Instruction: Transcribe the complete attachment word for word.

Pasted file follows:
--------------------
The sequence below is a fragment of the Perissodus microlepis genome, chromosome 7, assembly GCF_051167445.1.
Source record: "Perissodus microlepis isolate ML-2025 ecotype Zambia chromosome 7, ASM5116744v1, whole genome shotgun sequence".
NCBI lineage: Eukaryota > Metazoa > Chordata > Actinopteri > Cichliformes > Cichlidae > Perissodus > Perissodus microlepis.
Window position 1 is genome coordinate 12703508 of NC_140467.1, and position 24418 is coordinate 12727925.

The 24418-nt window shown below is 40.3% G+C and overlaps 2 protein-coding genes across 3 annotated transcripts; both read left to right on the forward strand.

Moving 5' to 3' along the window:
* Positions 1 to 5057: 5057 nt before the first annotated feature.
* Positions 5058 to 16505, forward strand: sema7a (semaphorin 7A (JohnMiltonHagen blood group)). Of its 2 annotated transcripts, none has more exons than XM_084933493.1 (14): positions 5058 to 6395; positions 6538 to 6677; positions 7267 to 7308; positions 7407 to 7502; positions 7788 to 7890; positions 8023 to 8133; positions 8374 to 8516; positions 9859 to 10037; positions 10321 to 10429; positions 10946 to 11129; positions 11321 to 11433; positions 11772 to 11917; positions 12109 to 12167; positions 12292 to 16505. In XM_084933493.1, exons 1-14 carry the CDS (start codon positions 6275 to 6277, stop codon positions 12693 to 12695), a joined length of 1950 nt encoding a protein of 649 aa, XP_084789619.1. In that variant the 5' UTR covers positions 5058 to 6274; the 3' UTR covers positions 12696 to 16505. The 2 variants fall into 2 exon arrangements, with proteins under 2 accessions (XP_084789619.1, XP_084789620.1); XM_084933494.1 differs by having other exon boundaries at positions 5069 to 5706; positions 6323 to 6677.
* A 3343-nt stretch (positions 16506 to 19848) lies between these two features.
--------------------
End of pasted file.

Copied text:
The sequence below is a fragment of the Perissodus microlepis genome, chromosome 7, assembly GCF_051167445.1.
Source record: "Perissodus microlepis isolate ML-2025 ecotype Zambia chromosome 7, ASM5116744v1, whole genome shotgun sequence".
NCBI lineage: Eukaryota > Metazoa > Chordata > Actinopteri > Cichliformes > Cichlidae > Perissodus > Perissodus microlepis.
Window position 1 is genome coordinate 12703508 of NC_140467.1, and position 24418 is coordinate 12727925.

The 24418-nt window shown below is 40.3% G+C and overlaps 2 protein-coding genes across 3 annotated transcripts; both read left to right on the forward strand.

Moving 5' to 3' along the window:
* Positions 1 to 5057: 5057 nt before the first annotated feature.
* Positions 5058 to 16505, forward strand: sema7a (semaphorin 7A (JohnMiltonHagen blood group)). Of its 2 annotated transcripts, none has more exons than XM_084933493.1 (14): positions 5058 to 6395; positions 6538 to 6677; positions 7267 to 7308; positions 7407 to 7502; positions 7788 to 7890; positions 8023 to 8133; positions 8374 to 8516; positions 9859 to 10037; positions 10321 to 10429; positions 10946 to 11129; positions 11321 to 11433; positions 11772 to 11917; positions 12109 to 12167; positions 12292 to 16505. In XM_084933493.1, exons 1-14 carry the CDS (start codon positions 6275 to 6277, stop codon positions 12693 to 12695), a joined length of 1950 nt encoding a protein of 649 aa, XP_084789619.1. In that variant the 5' UTR covers positions 5058 to 6274; the 3' UTR covers positions 12696 to 16505. The 2 variants fall into 2 exon arrangements, with proteins under 2 accessions (XP_084789619.1, XP_084789620.1); XM_084933494.1 differs by having other exon boundaries at positions 5069 to 5706; positions 6323 to 6677.
* A 3343-nt stretch (positions 16506 to 19848) lies between these two features.